Magazine article American Banker

Baseball Skipper Tony la Russa Shares Success Lessons

Magazine article American Banker

Baseball Skipper Tony la Russa Shares Success Lessons

Article excerpt

Byline: Jackie Stewart

NEW ORLEANS -- There are a number of correlations between being a baseball manager and running a community bank.

Integrity, communication and trust are all essentials, whether in the dugout or a bank branch, Tony La Russa, Hall of Fame manager, told attendees at this year's Independent Community Bankers of America conference. La Russa, who managed the Oakland A's, St. Louis Cardinals and Chicago White Sox over three decades of coaching, also emphasized the importance of community and showing people that you care on a personal level.

Customers will "respect and trust you if they know you care about them as members of the community -- and not just whether they take out a loan," La Russa said.

La Russa, who won three World Series as a manager, noted that an organization's leader must "set certain philosophies" and earn respect by showing others that "you have the talent and you're willing to work to develop that talent and skill."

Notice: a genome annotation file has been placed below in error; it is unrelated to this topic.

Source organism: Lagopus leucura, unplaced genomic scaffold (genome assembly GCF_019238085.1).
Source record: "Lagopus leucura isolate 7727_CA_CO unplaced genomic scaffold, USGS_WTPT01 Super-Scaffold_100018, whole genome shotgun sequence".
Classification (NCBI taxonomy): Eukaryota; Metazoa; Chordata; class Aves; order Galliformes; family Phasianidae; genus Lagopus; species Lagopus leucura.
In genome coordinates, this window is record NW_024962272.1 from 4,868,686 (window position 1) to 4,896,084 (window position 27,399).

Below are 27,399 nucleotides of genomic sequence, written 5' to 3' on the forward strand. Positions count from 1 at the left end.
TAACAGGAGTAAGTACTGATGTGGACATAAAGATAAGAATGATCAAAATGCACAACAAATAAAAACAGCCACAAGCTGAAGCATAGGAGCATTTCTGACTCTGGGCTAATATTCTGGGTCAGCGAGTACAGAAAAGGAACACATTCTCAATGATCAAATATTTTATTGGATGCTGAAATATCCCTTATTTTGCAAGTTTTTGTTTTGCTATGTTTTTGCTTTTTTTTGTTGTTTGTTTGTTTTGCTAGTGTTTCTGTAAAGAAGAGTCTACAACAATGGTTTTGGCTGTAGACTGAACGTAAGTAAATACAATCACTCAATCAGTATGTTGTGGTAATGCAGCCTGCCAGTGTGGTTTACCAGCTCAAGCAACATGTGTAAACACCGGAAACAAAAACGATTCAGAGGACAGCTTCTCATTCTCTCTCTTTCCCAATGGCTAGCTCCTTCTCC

Competing the right way is also important, La Russa said, adding that leaders "have to be able to look in the mirror."

La Russa drew loud applause from the audience when he noted that community bankers had an advantage over megabanks when it comes to communication

"You have to be hands on," La Russa added. "You can't just sit there and send out emails and memos."

La Russa told attendees that he played badly for 16 years -- he hit an anemic .199 with no home runs over six seasons -- before becoming a manager, joking that he had asked the Encyclopedia of Baseball to redact his statistics. He also used his time on stage to share stories of coaching the likes of the stolen-base king Rickey Henderson and ace pitcher Chris Carpenter.

During one game, Carpenter -- who La Russa called "very special" -- was clearly struggling. Hitters were continuously putting the ball into play and finding gaps in the outfield. …

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